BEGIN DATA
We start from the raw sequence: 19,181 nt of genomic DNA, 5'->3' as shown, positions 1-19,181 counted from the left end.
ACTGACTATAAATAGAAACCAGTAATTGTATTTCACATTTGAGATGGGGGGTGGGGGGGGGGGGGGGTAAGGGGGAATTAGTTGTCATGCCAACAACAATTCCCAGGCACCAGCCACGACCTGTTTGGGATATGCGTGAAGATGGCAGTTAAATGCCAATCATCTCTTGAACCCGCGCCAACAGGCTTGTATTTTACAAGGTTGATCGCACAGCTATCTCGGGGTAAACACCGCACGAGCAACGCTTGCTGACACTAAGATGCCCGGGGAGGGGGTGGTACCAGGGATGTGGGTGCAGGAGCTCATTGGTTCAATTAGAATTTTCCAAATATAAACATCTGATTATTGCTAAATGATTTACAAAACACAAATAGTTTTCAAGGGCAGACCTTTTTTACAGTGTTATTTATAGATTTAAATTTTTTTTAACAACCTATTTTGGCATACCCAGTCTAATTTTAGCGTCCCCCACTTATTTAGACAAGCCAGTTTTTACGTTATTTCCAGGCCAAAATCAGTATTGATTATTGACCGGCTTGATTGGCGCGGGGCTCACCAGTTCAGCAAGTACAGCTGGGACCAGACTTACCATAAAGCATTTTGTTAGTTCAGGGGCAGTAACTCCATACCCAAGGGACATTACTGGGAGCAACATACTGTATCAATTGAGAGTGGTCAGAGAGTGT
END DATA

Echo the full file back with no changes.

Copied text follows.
We start from the raw sequence: 19,181 nt of genomic DNA, 5'->3' as shown, positions 1-19,181 counted from the left end.
ACTGACTATAAATAGAAACCAGTAATTGTATTTCACATTTGAGATGGGGGGTGGGGGGGGGGGGGGGTAAGGGGGAATTAGTTGTCATGCCAACAACAATTCCCAGGCACCAGCCACGACCTGTTTGGGATATGCGTGAAGATGGCAGTTAAATGCCAATCATCTCTTGAACCCGCGCCAACAGGCTTGTATTTTACAAGGTTGATCGCACAGCTATCTCGGGGTAAACACCGCACGAGCAACGCTTGCTGACACTAAGATGCCCGGGGAGGGGGTGGTACCAGGGATGTGGGTGCAGGAGCTCATTGGTTCAATTAGAATTTTCCAAATATAAACATCTGATTATTGCTAAATGATTTACAAAACACAAATAGTTTTCAAGGGCAGACCTTTTTTACAGTGTTATTTATAGATTTAAATTTTTTTTAACAACCTATTTTGGCATACCCAGTCTAATTTTAGCGTCCCCCACTTATTTAGACAAGCCAGTTTTTACGTTATTTCCAGGCCAAAATCAGTATTGATTATTGACCGGCTTGATTGGCGCGGGGCTCACCAGTTCAGCAAGTACAGCTGGGACCAGACTTACCATAAAGCATTTTGTTAGTTCAGGGGCAGTAACTCCATACCCAAGGGACATTACTGGGAGCAACATACTGTATCAATTGAGAGTGGTCAGAGAGTGT